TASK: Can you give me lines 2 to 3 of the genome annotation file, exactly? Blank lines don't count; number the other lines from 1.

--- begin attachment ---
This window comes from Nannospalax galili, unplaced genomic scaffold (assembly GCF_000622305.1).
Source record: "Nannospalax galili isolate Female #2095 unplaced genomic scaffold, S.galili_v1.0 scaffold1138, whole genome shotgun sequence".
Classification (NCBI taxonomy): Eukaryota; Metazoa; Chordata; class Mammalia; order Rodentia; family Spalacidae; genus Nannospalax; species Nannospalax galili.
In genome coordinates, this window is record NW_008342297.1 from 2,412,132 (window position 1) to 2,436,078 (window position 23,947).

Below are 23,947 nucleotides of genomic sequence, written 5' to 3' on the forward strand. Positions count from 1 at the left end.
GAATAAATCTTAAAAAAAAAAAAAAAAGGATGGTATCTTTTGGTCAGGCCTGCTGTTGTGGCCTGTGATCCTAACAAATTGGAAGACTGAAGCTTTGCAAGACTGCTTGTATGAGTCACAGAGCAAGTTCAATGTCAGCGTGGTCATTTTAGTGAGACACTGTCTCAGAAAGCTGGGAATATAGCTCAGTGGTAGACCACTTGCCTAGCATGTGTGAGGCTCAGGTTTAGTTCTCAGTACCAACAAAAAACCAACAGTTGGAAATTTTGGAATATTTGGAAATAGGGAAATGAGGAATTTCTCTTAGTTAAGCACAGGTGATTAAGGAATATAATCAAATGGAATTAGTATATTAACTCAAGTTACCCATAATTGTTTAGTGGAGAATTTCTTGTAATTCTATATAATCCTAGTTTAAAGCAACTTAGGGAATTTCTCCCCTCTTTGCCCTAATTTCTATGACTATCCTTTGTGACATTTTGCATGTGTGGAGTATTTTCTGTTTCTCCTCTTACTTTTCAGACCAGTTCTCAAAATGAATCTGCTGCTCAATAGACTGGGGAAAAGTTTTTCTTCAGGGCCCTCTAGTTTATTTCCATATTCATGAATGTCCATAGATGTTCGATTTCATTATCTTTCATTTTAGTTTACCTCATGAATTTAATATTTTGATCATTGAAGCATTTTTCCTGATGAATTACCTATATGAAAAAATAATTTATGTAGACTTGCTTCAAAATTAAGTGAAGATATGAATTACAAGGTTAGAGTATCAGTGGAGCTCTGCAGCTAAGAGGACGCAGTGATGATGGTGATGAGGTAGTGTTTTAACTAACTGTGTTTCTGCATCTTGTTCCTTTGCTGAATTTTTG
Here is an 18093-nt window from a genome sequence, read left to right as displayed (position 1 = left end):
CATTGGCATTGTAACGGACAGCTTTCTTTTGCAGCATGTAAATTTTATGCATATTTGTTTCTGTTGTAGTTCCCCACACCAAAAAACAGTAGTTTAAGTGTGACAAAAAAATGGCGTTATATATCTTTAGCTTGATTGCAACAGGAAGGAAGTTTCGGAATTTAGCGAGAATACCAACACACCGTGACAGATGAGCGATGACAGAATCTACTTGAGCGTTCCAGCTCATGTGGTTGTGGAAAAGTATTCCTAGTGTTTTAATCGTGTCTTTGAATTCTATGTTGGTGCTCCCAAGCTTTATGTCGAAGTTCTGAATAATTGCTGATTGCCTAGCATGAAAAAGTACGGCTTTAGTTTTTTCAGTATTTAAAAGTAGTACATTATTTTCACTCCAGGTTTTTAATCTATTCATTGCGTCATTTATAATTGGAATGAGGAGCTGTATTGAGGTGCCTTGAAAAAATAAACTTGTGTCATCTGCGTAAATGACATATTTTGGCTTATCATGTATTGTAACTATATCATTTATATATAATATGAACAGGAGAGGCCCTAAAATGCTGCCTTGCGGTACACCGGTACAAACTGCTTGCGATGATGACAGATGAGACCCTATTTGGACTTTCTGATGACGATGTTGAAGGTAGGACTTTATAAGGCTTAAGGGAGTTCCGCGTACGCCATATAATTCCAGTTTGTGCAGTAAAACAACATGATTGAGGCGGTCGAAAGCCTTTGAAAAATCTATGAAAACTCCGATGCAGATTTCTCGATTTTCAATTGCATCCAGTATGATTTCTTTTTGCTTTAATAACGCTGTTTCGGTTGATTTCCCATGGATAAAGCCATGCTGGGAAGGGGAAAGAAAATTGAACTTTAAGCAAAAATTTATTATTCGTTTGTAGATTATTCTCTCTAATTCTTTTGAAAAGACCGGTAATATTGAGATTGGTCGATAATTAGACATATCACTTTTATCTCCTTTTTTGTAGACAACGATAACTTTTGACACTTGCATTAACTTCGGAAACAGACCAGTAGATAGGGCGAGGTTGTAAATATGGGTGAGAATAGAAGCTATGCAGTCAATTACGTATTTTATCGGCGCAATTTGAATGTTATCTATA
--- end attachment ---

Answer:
Source record: "Nannospalax galili isolate Female #2095 unplaced genomic scaffold, S.galili_v1.0 scaffold1138, whole genome shotgun sequence".
Classification (NCBI taxonomy): Eukaryota; Metazoa; Chordata; class Mammalia; order Rodentia; family Spalacidae; genus Nannospalax; species Nannospalax galili.